Wednesday, January 31, 2007

Re: Thoughts on last night's service for youth in Atlanta, GA: Is Hip Hop Dead?

There are responses to both your church's focus and recent event as well as my comments and clearly there are more saints around the country and world who are praying for each other to continue our collective efforts to expand the kingdom of God.

I am continually flipping back and forth between our recent messages as I compose this message tonight.

The greatest success that I saw last week was that the curtain of awareness was finally raised for the first time within the eyes of the youth.

Your slideshow had undeniable truths that some African-American artists clearly have not been as responsible with the access to our youth as they should have been.  Their access needs to be reduced and eliminated as much as possible.  But we must remember to continue to pray for these people to be saved or finally live according to the Christian faith that they profess at award shows:)

God loves them still as well.

A couple of analogies come to mind that babysitting or eating out as activities of life are not the problems as are the providers of such services.

Fire and electricity are equally not the enemies and threats as are uncontrolled, ignored, random, and unattended fires and electricity that will destroy our homes, churches, and everything physical that has value.

Again, I raise my point of saying "Hip hop is not really the enemy as failure to "train up a child in the way that they should go" is.  The Scripture must not be falsely restricted to personal responsibility but expanded to include church responsibility as well".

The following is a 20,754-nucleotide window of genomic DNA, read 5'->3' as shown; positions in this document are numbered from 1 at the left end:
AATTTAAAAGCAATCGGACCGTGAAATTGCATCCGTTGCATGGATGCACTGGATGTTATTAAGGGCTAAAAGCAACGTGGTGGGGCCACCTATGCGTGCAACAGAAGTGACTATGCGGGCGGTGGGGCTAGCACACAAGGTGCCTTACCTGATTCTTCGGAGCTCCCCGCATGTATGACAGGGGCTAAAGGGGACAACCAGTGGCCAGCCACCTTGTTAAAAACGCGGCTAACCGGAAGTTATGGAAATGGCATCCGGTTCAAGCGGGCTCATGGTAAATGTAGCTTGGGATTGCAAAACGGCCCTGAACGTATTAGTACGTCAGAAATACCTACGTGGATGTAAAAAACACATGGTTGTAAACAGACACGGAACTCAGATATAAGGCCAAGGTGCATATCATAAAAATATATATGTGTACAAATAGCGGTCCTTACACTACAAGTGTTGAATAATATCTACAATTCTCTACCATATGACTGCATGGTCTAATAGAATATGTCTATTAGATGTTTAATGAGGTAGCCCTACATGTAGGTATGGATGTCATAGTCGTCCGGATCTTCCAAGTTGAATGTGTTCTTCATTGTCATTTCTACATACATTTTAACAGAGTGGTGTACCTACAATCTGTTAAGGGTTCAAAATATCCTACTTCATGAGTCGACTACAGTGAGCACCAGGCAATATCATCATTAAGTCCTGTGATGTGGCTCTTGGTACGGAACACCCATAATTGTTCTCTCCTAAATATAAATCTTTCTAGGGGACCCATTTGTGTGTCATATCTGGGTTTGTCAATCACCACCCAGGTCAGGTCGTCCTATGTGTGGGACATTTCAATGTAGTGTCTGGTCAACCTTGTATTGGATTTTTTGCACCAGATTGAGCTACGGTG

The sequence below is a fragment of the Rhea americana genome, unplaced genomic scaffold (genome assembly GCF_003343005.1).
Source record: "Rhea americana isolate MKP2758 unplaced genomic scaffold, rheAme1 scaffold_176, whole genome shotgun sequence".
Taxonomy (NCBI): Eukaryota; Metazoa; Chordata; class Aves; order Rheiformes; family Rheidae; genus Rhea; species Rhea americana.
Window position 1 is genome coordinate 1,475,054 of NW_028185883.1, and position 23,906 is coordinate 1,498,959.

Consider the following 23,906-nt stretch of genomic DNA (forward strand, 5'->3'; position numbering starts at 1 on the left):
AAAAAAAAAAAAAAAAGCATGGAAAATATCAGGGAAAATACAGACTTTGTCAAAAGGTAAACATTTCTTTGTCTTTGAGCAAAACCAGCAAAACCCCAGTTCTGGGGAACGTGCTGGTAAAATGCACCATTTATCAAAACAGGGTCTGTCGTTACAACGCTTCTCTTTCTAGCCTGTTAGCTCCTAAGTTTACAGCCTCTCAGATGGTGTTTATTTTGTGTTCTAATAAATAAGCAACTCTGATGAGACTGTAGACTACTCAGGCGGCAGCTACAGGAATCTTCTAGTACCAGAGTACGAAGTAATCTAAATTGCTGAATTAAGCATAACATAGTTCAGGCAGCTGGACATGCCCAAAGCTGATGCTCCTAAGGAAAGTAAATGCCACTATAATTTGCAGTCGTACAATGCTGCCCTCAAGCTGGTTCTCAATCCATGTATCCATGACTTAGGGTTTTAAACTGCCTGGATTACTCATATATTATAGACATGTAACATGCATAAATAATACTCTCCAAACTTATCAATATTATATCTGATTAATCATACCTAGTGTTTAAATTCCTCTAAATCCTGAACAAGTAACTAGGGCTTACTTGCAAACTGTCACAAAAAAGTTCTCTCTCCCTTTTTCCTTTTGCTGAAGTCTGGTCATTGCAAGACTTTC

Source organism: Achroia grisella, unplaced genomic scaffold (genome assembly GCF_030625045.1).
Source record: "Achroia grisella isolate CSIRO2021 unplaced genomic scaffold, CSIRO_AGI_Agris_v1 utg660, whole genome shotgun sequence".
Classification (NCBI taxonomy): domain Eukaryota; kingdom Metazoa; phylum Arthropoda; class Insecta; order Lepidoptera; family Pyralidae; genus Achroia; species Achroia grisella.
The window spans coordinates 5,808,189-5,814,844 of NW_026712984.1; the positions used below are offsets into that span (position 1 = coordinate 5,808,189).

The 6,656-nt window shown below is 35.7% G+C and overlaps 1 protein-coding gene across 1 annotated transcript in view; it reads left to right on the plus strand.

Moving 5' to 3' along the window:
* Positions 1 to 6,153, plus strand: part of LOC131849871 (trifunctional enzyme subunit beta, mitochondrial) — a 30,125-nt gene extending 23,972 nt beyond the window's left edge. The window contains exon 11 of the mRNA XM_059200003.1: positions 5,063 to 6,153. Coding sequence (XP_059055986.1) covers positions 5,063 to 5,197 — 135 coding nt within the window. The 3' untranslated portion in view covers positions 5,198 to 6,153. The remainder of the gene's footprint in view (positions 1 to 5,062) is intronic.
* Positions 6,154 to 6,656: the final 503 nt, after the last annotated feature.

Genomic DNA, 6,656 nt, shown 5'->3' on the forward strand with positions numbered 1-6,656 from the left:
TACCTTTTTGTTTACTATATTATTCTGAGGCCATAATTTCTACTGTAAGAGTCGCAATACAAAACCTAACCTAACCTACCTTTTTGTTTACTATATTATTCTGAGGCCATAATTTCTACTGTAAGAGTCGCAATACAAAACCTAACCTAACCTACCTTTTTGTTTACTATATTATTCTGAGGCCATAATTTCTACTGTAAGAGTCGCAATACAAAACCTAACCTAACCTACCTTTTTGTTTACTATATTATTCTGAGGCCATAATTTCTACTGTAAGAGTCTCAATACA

The enemy is not the multimedia that our youth are going to be exposed to regardless of our efforts, but the explicit, negative quality of the content and the lack of parental and mentor involvement within the lives of the youth.  Or better yet, the enemy is the world's system of separating us from our children daily. 

But should we become unemployed and turn them over to the oversight of the states in order to spend more time with them?  Should we begin the first African-American Amish community? 

Should we expect them to wear veils, earplugs, and blindfolds?  By no means are these feasible solutions.  Neither is destroying the devices that will play television programs, DVDs, CDs, MP3s, etc.

Someone has to buy the content in order to destroy it.  Destroyed content can be downloaded and digitally reacquired these days.  The civil rights movement and nonviolent teachings of Gandhi and Rev. King have already proven that boycotts are more effective.  The abstinence message clearly has a place here as well.

Such recommendations to mass destruction of media and electronic devices are better equipped for another battlefield other than ones our youth will find themselves on.  Comments like this are immediately disqualified by the youth.

The youth have simply used the messages of the world to fill the empty spaces that responsible adults should fill with the Word of God and example.

Before last Friday night, the youth had either little awareness of a criteria to judge the messages that they were continually exposed to as good or bad or that they lacked the regular effort, resistance, or courage to say no to their peers and others who were consistently offering the content for them to consume.  I believe that the latter applies more than the former.

The need is to create the ability to push back against the negative peer pressure and content.

Again, your youth only represent what is happening within African-American youth especially and youth overall in society nationwide and worldwide.

Their "immune system" has a deficiency and if we are not careful, spiritual AIDS will be the result.